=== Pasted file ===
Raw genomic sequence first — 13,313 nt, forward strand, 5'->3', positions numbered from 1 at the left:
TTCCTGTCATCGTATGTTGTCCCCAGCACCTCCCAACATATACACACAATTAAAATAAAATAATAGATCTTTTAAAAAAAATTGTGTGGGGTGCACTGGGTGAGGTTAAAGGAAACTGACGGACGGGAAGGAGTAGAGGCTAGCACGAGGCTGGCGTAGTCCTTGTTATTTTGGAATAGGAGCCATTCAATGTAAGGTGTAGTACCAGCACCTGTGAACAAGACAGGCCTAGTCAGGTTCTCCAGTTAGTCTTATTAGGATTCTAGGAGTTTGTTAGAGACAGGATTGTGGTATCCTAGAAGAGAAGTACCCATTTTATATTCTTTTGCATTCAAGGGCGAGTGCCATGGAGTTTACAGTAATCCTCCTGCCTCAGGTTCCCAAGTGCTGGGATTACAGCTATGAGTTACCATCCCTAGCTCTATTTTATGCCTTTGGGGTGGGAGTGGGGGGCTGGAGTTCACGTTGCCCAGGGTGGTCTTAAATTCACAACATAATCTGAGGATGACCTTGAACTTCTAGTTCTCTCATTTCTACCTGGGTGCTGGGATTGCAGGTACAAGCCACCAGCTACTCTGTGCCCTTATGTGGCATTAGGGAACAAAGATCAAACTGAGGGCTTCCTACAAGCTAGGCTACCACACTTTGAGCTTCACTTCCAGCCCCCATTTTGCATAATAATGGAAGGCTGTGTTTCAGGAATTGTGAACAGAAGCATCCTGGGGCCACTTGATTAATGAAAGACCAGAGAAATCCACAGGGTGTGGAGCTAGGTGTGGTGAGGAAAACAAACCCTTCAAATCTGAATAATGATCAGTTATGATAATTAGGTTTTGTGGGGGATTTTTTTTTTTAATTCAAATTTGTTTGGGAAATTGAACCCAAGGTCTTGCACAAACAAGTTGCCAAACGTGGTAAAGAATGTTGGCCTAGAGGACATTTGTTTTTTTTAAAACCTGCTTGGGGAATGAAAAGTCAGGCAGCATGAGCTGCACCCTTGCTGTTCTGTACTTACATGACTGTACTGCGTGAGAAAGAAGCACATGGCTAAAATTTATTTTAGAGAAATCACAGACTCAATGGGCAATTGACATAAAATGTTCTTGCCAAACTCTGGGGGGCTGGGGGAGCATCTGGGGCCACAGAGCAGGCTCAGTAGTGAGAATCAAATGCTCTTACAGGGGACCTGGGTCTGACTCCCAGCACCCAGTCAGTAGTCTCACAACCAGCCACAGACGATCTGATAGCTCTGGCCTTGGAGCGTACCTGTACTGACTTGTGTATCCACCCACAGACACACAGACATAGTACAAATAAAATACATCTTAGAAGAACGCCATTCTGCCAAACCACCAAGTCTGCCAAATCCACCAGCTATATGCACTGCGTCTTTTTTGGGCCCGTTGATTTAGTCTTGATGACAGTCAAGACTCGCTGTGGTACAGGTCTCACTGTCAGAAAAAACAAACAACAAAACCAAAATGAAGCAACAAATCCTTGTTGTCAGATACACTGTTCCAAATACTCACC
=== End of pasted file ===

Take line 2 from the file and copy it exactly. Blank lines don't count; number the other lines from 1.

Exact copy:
TTCCTGTCATCGTATGTTGTCCCCAGCACCTCCCAACATATACACACAATTAAAATAAAATAATAGATCTTTTAAAAAAAATTGTGTGGGGTGCACTGGGTGAGGTTAAAGGAAACTGACGGACGGGAAGGAGTAGAGGCTAGCACGAGGCTGGCGTAGTCCTTGTTATTTTGGAATAGGAGCCATTCAATGTAAGGTGTAGTACCAGCACCTGTGAACAAGACAGGCCTAGTCAGGTTCTCCAGTTAGTCTTATTAGGATTCTAGGAGTTTGTTAGAGACAGGATTGTGGTATCCTAGAAGAGAAGTACCCATTTTATATTCTTTTGCATTCAAGGGCGAGTGCCATGGAGTTTACAGTAATCCTCCTGCCTCAGGTTCCCAAGTGCTGGGATTACAGCTATGAGTTACCATCCCTAGCTCTATTTTATGCCTTTGGGGTGGGAGTGGGGGGCTGGAGTTCACGTTGCCCAGGGTGGTCTTAAATTCACAACATAATCTGAGGATGACCTTGAACTTCTAGTTCTCTCATTTCTACCTGGGTGCTGGGATTGCAGGTACAAGCCACCAGCTACTCTGTGCCCTTATGTGGCATTAGGGAACAAAGATCAAACTGAGGGCTTCCTACAAGCTAGGCTACCACACTTTGAGCTTCACTTCCAGCCCCCATTTTGCATAATAATGGAAGGCTGTGTTTCAGGAATTGTGAACAGAAGCATCCTGGGGCCACTTGATTAATGAAAGACCAGAGAAATCCACAGGGTGTGGAGCTAGGTGTGGTGAGGAAAACAAACCCTTCAAATCTGAATAATGATCAGTTATGATAATTAGGTTTTGTGGGGGATTTTTTTTTTTAATTCAAATTTGTTTGGGAAATTGAACCCAAGGTCTTGCACAAACAAGTTGCCAAACGTGGTAAAGAATGTTGGCCTAGAGGACATTTGTTTTTTTTAAAACCTGCTTGGGGAATGAAAAGTCAGGCAGCATGAGCTGCACCCTTGCTGTTCTGTACTTACATGACTGTACTGCGTGAGAAAGAAGCACATGGCTAAAATTTATTTTAGAGAAATCACAGACTCAATGGGCAATTGACATAAAATGTTCTTGCCAAACTCTGGGGGGCTGGGGGAGCATCTGGGGCCACAGAGCAGGCTCAGTAGTGAGAATCAAATGCTCTTACAGGGGACCTGGGTCTGACTCCCAGCACCCAGTCAGTAGTCTCACAACCAGCCACAGACGATCTGATAGCTCTGGCCTTGGAGCGTACCTGTACTGACTTGTGTATCCACCCACAGACACACAGACATAGTACAAATAAAATACATCTTAGAAGAACGCCATTCTGCCAAACCACCAAGTCTGCCAAATCCACCAGCTATATGCACTGCGTCTTTTTTGGGCCCGTTGATTTAGTCTTGATGACAGTCAAGACTCGCTGTGGTACAGGTCTCACTGTCAGAAAAAACAAACAACAAAACCAAAATGAAGCAACAAATCCTTGTTGTCAGATACACTGTTCCAAATACTCACC